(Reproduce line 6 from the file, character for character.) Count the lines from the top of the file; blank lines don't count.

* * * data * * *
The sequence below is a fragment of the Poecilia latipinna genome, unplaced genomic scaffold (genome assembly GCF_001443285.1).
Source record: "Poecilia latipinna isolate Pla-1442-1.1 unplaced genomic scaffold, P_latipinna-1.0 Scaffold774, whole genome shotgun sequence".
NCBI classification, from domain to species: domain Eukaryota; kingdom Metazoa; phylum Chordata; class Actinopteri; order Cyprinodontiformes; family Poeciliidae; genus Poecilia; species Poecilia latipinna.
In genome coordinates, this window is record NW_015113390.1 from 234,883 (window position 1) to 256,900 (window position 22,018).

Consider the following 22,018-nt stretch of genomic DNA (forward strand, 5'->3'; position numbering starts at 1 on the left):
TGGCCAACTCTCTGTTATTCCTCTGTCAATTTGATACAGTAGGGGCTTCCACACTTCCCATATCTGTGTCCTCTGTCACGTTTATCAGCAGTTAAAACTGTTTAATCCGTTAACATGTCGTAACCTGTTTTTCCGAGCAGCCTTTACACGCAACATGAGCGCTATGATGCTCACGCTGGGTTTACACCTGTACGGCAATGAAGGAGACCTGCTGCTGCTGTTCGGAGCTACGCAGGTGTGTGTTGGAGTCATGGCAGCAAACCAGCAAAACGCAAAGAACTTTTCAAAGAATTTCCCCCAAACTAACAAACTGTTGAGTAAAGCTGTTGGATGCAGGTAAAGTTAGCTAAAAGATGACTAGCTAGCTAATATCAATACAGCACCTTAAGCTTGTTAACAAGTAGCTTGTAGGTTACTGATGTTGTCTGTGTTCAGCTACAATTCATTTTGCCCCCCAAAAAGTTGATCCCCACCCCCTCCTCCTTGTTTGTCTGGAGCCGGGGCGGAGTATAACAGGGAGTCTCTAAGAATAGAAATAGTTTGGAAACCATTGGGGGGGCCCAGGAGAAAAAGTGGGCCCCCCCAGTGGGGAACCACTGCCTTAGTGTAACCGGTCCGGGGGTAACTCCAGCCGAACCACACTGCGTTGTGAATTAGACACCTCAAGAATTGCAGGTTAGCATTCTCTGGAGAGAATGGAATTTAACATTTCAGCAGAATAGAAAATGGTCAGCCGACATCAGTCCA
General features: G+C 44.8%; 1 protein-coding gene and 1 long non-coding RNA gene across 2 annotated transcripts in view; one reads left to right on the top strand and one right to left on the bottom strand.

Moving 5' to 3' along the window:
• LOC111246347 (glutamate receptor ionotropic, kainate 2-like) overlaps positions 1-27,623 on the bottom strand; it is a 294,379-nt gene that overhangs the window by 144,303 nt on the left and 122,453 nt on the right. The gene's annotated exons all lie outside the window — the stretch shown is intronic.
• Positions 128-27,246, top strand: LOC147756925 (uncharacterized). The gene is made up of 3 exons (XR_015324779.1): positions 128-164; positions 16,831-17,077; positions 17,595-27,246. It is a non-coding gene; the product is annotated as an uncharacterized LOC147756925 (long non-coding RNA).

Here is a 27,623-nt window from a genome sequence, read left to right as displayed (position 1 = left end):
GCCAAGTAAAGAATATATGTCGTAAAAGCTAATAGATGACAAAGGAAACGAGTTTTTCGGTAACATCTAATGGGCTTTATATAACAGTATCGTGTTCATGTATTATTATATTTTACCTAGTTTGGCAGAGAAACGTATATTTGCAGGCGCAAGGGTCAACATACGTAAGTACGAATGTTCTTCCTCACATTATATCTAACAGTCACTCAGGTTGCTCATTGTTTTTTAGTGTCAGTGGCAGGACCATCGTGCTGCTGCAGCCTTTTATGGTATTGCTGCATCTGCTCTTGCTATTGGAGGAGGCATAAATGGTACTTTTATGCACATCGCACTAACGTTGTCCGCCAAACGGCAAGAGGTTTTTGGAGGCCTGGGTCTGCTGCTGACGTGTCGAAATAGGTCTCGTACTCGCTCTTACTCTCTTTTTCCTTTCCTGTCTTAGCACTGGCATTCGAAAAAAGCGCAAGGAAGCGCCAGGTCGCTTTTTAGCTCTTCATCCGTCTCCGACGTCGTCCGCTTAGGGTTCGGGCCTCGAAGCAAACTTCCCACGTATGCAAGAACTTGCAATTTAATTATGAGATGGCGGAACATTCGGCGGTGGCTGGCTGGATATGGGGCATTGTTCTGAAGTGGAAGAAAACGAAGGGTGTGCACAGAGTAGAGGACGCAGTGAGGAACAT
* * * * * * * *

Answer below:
TGGCCAACTCTCTGTTATTCCTCTGTCAATTTGATACAGTAGGGGCTTCCACACTTCCCATATCTGTGTCCTCTGTCACGTTTATCAGCAGTTAAAACTGTTTAATCCGTTAACATGTCGTAACCTGTTTTTCCGAGCAGCCTTTACACGCAACATGAGCGCTATGATGCTCACGCTGGGTTTACACCTGTACGGCAATGAAGGAGACCTGCTGCTGCTGTTCGGAGCTACGCAGGTGTGTGTTGGAGTCATGGCAGCAAACCAGCAAAACGCAAAGAACTTTTCAAAGAATTTCCCCCAAACTAACAAACTGTTGAGTAAAGCTGTTGGATGCAGGTAAAGTTAGCTAAAAGATGACTAGCTAGCTAATATCAATACAGCACCTTAAGCTTGTTAACAAGTAGCTTGTAGGTTACTGATGTTGTCTGTGTTCAGCTACAATTCATTTTGCCCCCCAAAAAGTTGATCCCCACCCCCTCCTCCTTGTTTGTCTGGAGCCGGGGCGGAGTATAACAGGGAGTCTCTAAGAATAGAAATAGTTTGGAAACCATTGGGGGGGCCCAGGAGAAAAAGTGGGCCCCCCCAGTGGGGAACCACTGCCTTAGTGTAACCGGTCCGGGGGTAACTCCAGCCGAACCACACTGCGTTGTGAATTAGACACCTCAAGAATTGCAGGTTAGCATTCTCTGGAGAGAATGGAATTTAACATTTCAGCAGAATAGAAAATGGTCAGCCGACATCAGTCCA